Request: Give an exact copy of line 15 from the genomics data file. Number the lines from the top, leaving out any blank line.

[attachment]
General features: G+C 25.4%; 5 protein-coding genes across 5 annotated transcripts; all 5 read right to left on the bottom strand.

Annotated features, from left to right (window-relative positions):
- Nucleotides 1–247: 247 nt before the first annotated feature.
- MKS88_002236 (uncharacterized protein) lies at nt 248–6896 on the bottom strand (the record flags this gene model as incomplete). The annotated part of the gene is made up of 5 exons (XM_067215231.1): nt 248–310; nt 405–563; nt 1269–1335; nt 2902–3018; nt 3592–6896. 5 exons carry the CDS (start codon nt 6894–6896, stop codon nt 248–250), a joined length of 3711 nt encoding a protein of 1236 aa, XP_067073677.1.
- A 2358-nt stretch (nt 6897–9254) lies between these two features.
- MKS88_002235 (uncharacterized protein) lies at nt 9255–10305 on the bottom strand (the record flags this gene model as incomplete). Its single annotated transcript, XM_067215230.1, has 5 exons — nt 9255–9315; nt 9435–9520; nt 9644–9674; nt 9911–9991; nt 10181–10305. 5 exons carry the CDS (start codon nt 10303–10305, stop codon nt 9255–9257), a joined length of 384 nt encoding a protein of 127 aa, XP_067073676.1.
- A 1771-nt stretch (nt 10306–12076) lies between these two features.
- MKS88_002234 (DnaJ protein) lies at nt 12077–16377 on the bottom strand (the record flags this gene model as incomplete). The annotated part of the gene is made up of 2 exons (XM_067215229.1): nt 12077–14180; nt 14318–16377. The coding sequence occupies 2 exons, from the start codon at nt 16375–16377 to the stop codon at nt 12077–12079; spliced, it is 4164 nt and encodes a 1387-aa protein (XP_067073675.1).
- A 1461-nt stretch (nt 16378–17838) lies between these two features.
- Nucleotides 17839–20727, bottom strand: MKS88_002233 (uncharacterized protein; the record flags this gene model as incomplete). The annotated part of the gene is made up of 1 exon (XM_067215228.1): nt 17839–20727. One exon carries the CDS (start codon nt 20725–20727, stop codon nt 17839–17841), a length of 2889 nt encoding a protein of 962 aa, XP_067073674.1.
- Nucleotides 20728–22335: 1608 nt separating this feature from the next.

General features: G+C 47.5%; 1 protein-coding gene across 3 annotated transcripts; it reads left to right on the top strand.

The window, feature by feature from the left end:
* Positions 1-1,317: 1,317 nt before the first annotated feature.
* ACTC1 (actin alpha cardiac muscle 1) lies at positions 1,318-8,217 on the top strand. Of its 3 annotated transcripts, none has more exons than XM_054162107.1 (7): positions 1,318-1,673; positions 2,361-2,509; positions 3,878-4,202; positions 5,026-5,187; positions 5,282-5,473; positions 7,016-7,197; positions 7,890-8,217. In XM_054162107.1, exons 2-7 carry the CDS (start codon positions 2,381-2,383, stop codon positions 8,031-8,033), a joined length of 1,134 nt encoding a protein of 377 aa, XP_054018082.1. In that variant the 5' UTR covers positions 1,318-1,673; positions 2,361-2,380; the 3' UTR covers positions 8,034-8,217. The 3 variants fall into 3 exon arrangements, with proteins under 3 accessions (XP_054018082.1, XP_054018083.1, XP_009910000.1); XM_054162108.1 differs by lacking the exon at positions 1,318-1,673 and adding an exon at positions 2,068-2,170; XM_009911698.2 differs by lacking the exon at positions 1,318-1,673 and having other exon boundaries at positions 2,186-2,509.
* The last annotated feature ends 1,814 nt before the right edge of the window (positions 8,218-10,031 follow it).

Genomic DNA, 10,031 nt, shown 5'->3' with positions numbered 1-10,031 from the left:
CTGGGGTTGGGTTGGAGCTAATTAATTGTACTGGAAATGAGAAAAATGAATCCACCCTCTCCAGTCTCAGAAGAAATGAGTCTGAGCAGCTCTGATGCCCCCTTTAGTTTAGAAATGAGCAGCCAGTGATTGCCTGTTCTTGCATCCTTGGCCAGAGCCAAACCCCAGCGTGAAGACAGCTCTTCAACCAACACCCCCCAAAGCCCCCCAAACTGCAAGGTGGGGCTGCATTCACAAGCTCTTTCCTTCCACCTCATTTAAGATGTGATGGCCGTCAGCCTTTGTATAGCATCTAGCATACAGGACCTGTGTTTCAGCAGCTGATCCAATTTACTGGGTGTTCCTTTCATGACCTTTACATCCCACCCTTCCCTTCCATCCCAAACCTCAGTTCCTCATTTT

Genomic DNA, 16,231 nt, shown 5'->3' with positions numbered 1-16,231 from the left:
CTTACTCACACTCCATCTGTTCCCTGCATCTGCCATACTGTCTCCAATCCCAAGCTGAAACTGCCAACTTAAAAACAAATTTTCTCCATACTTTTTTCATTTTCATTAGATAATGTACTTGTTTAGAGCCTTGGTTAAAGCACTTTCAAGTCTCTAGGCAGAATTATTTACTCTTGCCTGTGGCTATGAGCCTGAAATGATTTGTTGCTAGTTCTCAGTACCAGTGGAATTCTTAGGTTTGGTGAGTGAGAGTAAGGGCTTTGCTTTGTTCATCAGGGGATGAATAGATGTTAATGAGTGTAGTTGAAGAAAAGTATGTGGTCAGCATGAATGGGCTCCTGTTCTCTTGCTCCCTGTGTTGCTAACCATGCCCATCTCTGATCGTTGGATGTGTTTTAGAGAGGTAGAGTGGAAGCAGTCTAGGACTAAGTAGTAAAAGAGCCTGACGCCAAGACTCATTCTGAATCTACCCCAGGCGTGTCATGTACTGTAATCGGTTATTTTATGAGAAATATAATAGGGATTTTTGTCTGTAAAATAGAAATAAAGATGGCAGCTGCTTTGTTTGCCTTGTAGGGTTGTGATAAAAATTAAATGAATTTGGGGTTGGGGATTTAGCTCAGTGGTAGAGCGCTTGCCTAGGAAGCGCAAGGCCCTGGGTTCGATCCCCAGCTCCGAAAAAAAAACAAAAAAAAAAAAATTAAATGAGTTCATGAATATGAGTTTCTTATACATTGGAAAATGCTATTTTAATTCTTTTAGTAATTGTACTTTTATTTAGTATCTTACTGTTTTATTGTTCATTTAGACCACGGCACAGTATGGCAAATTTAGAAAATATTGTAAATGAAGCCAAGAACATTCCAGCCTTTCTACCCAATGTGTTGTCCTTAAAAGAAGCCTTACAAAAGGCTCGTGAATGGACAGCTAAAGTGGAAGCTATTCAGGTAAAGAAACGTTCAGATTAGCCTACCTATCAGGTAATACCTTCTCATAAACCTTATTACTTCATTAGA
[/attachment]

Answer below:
* ACTC1 (actin alpha cardiac muscle 1) lies at positions 1,318-8,217 on the top strand. Of its 3 annotated transcripts, none has more exons than XM_054162107.1 (7): positions 1,318-1,673; positions 2,361-2,509; positions 3,878-4,202; positions 5,026-5,187; positions 5,282-5,473; positions 7,016-7,197; positions 7,890-8,217. In XM_054162107.1, exons 2-7 carry the CDS (start codon positions 2,381-2,383, stop codon positions 8,031-8,033), a joined length of 1,134 nt encoding a protein of 377 aa, XP_054018082.1. In that variant the 5' UTR covers positions 1,318-1,673; positions 2,361-2,380; the 3' UTR covers positions 8,034-8,217. The 3 variants fall into 3 exon arrangements, with proteins under 3 accessions (XP_054018082.1, XP_054018083.1, XP_009910000.1); XM_054162108.1 differs by lacking the exon at positions 1,318-1,673 and adding an exon at positions 2,068-2,170; XM_009911698.2 differs by lacking the exon at positions 1,318-1,673 and having other exon boundaries at positions 2,186-2,509.